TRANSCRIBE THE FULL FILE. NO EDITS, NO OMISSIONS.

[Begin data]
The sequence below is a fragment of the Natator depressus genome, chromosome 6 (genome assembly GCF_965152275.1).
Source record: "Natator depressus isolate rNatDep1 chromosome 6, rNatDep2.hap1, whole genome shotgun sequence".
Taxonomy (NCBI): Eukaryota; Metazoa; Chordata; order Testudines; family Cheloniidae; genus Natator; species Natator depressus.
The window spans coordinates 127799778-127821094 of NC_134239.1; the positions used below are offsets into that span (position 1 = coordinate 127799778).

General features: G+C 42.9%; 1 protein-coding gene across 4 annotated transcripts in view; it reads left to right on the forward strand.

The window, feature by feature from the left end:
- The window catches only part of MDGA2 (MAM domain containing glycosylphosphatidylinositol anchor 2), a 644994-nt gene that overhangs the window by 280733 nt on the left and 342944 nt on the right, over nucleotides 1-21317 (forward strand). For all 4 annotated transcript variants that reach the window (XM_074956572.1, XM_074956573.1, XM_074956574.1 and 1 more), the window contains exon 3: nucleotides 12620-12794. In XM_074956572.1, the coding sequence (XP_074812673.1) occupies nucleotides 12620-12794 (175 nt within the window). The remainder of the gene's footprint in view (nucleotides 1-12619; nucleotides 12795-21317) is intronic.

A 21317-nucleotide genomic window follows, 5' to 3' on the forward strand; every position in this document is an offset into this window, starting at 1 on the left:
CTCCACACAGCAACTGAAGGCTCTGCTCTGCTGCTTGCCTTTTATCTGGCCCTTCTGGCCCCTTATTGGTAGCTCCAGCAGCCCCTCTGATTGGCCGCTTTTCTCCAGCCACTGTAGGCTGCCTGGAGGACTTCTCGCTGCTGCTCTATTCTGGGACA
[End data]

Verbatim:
The sequence below is a fragment of the Natator depressus genome, chromosome 6 (genome assembly GCF_965152275.1).
Source record: "Natator depressus isolate rNatDep1 chromosome 6, rNatDep2.hap1, whole genome shotgun sequence".
Taxonomy (NCBI): Eukaryota; Metazoa; Chordata; order Testudines; family Cheloniidae; genus Natator; species Natator depressus.
The window spans coordinates 127799778-127821094 of NC_134239.1; the positions used below are offsets into that span (position 1 = coordinate 127799778).

General features: G+C 42.9%; 1 protein-coding gene across 4 annotated transcripts in view; it reads left to right on the forward strand.

The window, feature by feature from the left end:
- The window catches only part of MDGA2 (MAM domain containing glycosylphosphatidylinositol anchor 2), a 644994-nt gene that overhangs the window by 280733 nt on the left and 342944 nt on the right, over nucleotides 1-21317 (forward strand). For all 4 annotated transcript variants that reach the window (XM_074956572.1, XM_074956573.1, XM_074956574.1 and 1 more), the window contains exon 3: nucleotides 12620-12794. In XM_074956572.1, the coding sequence (XP_074812673.1) occupies nucleotides 12620-12794 (175 nt within the window). The remainder of the gene's footprint in view (nucleotides 1-12619; nucleotides 12795-21317) is intronic.

A 21317-nucleotide genomic window follows, 5' to 3' on the forward strand; every position in this document is an offset into this window, starting at 1 on the left:
CTCCACACAGCAACTGAAGGCTCTGCTCTGCTGCTTGCCTTTTATCTGGCCCTTCTGGCCCCTTATTGGTAGCTCCAGCAGCCCCTCTGATTGGCCGCTTTTCTCCAGCCACTGTAGGCTGCCTGGAGGACTTCTCGCTGCTGCTCTATTCTGGGACA